|Keeping the kiddies safe!|
Project Infiniti G20 Racecar
by Martin Gonzales and Steve Rockwood
Accidents, the downers of all motor sport related activities, and reminders that things don't always go as planned. Though spinning out of control or taking Dukes of Hazard jumps are not part of anyone's dreams of racing glory, it doesn't mean shit has to happen before preparing for the worst. Luckily, for those of us not inclined to think ahead, NASA will require us to install a roll cage before we can compete. In this installment of Project G20 Racecar we will cover what is by far the most important part of our racecar's safety equipment: the roll cage. We will be covering everything from cage materials to appropriate roll-bar padding.
|Do we really need a caption for this?|
A roll cage's primary function is crash protection. Whether rolling over, flipping end over end or crashing into stationary objects or other cars, the roll-cage is what keeps the car from crumpling and crushing your soft squishy body. In case that's not reason enough , it will also do wonders for the structural rigidity of your vehicle. A flexible chassis will squirm and not allow the suspension to perform at its full potential, making it harder to predict the suspension's effect on handling. Most race cars, with their extensive roll cages, ride better than their street driven counterparts despite running significantly higher spring rates. This is mainly due to impact energy being transferred directly to the suspension rather than your butt first.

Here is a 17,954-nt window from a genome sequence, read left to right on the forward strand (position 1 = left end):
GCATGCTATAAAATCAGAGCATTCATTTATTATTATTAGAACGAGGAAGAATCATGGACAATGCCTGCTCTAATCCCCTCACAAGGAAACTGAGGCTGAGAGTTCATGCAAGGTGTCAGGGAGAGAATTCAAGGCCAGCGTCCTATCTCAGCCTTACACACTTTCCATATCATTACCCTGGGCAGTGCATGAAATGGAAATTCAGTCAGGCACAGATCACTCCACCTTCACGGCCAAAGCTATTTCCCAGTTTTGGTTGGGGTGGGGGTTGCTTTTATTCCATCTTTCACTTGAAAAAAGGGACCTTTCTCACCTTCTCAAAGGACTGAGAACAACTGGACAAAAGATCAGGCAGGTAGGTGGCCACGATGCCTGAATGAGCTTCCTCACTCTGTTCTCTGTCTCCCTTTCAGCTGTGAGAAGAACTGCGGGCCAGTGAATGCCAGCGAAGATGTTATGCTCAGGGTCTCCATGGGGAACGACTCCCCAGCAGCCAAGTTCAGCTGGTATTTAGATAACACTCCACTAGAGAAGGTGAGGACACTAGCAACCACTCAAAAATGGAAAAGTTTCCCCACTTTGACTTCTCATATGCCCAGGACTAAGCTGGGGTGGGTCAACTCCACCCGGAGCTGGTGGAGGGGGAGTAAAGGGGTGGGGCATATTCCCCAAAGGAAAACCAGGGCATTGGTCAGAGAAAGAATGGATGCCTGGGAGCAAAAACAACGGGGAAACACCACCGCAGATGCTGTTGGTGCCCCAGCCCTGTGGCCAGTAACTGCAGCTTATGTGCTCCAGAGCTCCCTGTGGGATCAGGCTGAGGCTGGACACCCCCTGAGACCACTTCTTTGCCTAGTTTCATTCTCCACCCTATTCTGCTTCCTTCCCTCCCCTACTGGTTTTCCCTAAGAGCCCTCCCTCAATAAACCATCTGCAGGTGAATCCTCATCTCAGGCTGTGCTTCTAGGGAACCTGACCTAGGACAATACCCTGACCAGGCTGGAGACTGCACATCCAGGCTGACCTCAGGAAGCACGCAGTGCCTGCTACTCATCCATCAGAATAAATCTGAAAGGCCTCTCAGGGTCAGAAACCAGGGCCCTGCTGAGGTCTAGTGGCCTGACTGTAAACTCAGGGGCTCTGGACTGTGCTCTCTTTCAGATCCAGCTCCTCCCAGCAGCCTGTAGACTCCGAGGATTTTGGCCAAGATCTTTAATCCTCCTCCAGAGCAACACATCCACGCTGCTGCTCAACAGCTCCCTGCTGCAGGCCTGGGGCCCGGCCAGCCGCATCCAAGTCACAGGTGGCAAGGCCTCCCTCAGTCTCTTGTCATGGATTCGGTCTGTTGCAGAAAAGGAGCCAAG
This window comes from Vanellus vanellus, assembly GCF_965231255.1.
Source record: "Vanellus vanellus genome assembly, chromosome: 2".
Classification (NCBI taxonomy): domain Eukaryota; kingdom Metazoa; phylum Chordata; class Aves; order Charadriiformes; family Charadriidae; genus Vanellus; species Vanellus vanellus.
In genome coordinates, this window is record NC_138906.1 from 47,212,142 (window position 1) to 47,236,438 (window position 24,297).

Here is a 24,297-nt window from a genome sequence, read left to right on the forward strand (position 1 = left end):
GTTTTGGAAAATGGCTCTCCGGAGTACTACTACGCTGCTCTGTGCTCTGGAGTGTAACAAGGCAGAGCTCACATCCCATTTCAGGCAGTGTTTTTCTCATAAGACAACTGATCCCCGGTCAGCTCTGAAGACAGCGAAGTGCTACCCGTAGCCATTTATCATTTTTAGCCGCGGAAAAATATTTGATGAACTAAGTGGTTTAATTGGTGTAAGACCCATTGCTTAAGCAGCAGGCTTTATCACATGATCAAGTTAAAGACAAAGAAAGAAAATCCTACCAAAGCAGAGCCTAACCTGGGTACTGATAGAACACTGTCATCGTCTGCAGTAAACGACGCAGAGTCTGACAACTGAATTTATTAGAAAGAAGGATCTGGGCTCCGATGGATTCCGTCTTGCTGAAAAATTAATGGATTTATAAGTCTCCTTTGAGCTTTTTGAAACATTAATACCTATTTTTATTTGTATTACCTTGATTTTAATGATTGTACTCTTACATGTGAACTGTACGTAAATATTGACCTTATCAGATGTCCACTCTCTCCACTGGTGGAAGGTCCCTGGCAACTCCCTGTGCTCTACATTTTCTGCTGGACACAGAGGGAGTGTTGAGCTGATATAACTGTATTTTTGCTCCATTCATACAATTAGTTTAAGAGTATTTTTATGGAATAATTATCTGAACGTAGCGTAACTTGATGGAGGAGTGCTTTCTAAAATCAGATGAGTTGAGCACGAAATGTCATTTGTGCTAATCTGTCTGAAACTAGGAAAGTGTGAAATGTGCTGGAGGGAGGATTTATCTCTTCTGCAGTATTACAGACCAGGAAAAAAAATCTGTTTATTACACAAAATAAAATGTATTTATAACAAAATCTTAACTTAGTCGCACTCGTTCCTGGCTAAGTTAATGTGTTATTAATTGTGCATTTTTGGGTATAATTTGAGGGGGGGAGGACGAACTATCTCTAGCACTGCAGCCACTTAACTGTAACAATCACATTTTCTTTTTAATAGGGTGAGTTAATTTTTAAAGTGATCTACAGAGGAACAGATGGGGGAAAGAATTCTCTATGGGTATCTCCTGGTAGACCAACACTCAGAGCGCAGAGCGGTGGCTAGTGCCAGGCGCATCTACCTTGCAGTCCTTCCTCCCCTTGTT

When adding bars to a cage on a limited budget concentrate on safety first, not handling. Your well being is of paramount importance: Do not skimp! Accidents happen, have happened and will happen.